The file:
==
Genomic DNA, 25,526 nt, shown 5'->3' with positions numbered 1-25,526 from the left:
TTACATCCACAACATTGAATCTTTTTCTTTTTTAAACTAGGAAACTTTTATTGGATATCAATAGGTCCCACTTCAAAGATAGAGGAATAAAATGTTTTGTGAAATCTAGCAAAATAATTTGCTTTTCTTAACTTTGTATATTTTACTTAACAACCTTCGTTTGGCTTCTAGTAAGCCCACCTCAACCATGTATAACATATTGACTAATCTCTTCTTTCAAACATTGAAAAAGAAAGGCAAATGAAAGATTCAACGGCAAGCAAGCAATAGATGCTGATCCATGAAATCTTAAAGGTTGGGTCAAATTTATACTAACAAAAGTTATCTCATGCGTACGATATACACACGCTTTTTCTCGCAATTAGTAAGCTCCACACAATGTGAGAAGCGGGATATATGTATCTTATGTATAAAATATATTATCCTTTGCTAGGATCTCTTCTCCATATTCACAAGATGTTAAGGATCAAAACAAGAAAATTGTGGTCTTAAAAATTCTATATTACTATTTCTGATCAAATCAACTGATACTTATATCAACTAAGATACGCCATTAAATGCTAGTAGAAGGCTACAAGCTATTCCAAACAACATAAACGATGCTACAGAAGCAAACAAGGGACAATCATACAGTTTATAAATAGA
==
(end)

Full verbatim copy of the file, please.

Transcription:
Genomic DNA, 25,526 nt, shown 5'->3' with positions numbered 1-25,526 from the left:
TTACATCCACAACATTGAATCTTTTTCTTTTTTAAACTAGGAAACTTTTATTGGATATCAATAGGTCCCACTTCAAAGATAGAGGAATAAAATGTTTTGTGAAATCTAGCAAAATAATTTGCTTTTCTTAACTTTGTATATTTTACTTAACAACCTTCGTTTGGCTTCTAGTAAGCCCACCTCAACCATGTATAACATATTGACTAATCTCTTCTTTCAAACATTGAAAAAGAAAGGCAAATGAAAGATTCAACGGCAAGCAAGCAATAGATGCTGATCCATGAAATCTTAAAGGTTGGGTCAAATTTATACTAACAAAAGTTATCTCATGCGTACGATATACACACGCTTTTTCTCGCAATTAGTAAGCTCCACACAATGTGAGAAGCGGGATATATGTATCTTATGTATAAAATATATTATCCTTTGCTAGGATCTCTTCTCCATATTCACAAGATGTTAAGGATCAAAACAAGAAAATTGTGGTCTTAAAAATTCTATATTACTATTTCTGATCAAATCAACTGATACTTATATCAACTAAGATACGCCATTAAATGCTAGTAGAAGGCTACAAGCTATTCCAAACAACATAAACGATGCTACAGAAGCAAACAAGGGACAATCATACAGTTTATAAATAGA